Clause 8: The Charity Tribunal
42. Under the existing law, a right of appeal to the High Court exists in relation to some decisions of the Charity Commissioners. This clause creates a new tribunal to act as the "court of first instance" for appeals and applications in respect of certain decisions of the new Charity Commission. It also enables the tribunal to consider matters referred to it by the Attorney General or, with the Attorney's consent, by the Charity Commission, the reference being made before the Commission has made any decision on the matter.
43. Subsection (1) of clause 8 provides for a new Part 1A of the 1993 Act to be inserted after section 2 of the 1993 Act. Part 1A contains new sections 2A to 2D covering, respectively, the creation of the tribunal; its practice and procedure (which provides (section 2B(1) to (9)) for the matters to be covered in the Lord Chancellor's rules which would regulate the exercise of the right of appeal or to make a reference to the tribunal and practice and procedure); appeals from the tribunal to the High Court; and the powers of the Attorney General to intervene in proceedings before the tribunal, or on appeal from the tribunal to the High Court, where he is not a party to those proceedings.
44. Subsection (2) of clause 8 gives effect to Schedule 3, which inserts the new Schedule 1B into the 1993 Act. Schedule 1B covers the membership of the tribunal and appointments to it; its staff and facilities; the composition of its panels, who are to exercise its functions; and its practice and procedures.
45. Subsection (3) of clause 8 gives effect to Schedule 4, which inserts the new Schedules 1C and 1D into the 1993 Act. Schedule 1C provides for specified rights of appeal to the tribunal against specified decisions of the Commission, prescribing, in the case of each specified decision, which persons have the right of appeal and what powers the tribunal has in relation to the appeal or to the Commission's decision or action which is the subject of the appeal. The powers of the tribunal are set out in the table. The Commission would be the respondent to such an appeal. In certain cases the tribunal would consider applications to review matters (being those listed in paragraph 3 of Schedule 1C) in the same way as the High Court would consider an application for judicial review. Those reviewable decisions are listed in paragraph 3(2)(a) to (g), along with orders made by the Commission under section 69(1) of the 1993 Act (paragraph 3(2)) which are also reviewable. Schedule 1D makes provision for references to the tribunal. The Commission (paragraph 1) will be able to refer to the Tribunal matters involving the operation or the application of charity law relating to its functions. The Attorney General (paragraph 2) will be able to refer to the Tribunal questions involving the operation or the application of charity law. The Commission would require the consent of the Attorney General to make a reference. Schedule 1D makes further provision in respect of such references, including;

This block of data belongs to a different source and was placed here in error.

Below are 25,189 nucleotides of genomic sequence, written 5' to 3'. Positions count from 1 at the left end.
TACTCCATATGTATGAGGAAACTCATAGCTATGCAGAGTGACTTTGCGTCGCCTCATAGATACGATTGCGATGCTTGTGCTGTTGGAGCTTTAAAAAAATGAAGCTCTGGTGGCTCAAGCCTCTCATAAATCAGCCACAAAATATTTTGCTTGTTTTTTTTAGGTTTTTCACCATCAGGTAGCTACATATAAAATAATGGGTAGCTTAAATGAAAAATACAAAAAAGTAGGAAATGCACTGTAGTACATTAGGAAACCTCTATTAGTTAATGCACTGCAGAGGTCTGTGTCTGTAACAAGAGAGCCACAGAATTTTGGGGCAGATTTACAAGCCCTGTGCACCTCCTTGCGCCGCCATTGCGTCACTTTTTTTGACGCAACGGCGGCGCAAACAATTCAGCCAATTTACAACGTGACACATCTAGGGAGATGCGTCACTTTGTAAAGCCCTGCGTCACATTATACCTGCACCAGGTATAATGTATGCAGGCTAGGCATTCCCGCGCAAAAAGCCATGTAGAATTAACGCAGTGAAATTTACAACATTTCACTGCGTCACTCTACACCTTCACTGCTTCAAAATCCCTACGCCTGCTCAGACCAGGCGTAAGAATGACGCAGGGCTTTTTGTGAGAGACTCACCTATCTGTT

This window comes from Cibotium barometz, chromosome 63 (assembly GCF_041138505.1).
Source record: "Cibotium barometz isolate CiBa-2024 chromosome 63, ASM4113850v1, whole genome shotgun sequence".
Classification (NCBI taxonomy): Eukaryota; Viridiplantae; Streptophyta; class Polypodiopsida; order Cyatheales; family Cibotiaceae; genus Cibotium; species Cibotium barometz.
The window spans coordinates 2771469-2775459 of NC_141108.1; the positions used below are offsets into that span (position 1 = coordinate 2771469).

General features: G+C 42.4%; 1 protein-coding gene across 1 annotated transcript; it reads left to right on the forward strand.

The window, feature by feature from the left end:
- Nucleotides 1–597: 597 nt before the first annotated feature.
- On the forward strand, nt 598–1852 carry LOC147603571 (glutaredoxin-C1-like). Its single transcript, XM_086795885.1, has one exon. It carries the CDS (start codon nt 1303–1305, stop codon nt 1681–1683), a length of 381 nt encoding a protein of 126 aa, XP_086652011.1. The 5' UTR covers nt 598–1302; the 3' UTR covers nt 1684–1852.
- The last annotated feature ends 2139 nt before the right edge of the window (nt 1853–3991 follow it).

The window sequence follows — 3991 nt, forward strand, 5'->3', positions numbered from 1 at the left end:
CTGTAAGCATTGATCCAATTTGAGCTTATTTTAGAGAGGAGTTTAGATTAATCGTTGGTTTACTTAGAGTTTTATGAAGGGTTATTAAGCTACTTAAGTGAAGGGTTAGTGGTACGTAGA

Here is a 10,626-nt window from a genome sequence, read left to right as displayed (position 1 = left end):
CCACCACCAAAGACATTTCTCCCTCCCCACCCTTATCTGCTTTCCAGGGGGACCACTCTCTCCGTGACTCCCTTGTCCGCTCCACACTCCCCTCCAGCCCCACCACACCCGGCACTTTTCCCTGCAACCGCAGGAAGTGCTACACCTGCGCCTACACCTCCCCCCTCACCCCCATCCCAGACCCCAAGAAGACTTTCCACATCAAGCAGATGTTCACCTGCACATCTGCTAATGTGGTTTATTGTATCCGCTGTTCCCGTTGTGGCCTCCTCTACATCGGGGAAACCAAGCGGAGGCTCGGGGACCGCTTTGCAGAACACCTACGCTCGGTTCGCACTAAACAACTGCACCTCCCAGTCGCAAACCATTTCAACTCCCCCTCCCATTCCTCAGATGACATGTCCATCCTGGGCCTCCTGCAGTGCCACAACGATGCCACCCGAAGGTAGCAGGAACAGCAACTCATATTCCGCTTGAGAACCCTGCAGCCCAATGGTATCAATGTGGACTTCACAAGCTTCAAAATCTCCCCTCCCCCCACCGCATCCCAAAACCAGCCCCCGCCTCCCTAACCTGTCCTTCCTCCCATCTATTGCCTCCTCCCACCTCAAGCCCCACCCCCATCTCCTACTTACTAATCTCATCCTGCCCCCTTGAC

Clause 9: Registration of Charities
46. Clause 9 substitutes three new sections - 3, 3A and 3B - for existing section 3 of the 1993 Act. New section 3 deals with the register of charities, which the Charity Commission must continue to keep. Section 3 prescribes the content of the register and the circumstances in which the Commission must or may remove charities, or institutions which are no longer considered to be charities, from it.
47. Section 3A prescribes the requirements for the registration of charities, making different provision for different descriptions or classes of charity.
48. Section 3B deals with the duties of charity trustees in connection with registration.
49. Sections 3 and 3B in effect reproduce, in a new structure, provisions of existing section 3. The registration requirements in section 3A represent a substantial change by comparison with the registration requirements in existing section 3.
50. Section 3A begins (subsection (1)) with the general rule that every charity must be registered. Subsection (2) then provides that four classes or descriptions of charity (specified in paragraphs (a) to (d) of that subsection) are not required to be registered. These are:
51. In subsection (3):
52. Subsection (4) makes similar provision in relation to charities excepted by regulations made by the Secretary of State, except that it requires him to make regulations which have the effect of excepting from the registration requirement those formerly-exempt charities whose income does not exceed £100,000.
53. Subsections (7) and (8), read together, allow the Secretary of State by order to:
54. Section 3B reproduces the existing law on the duties of trustees in connection with registration.
|© Parliamentary copyright 2005||Prepared: 11 November 2005|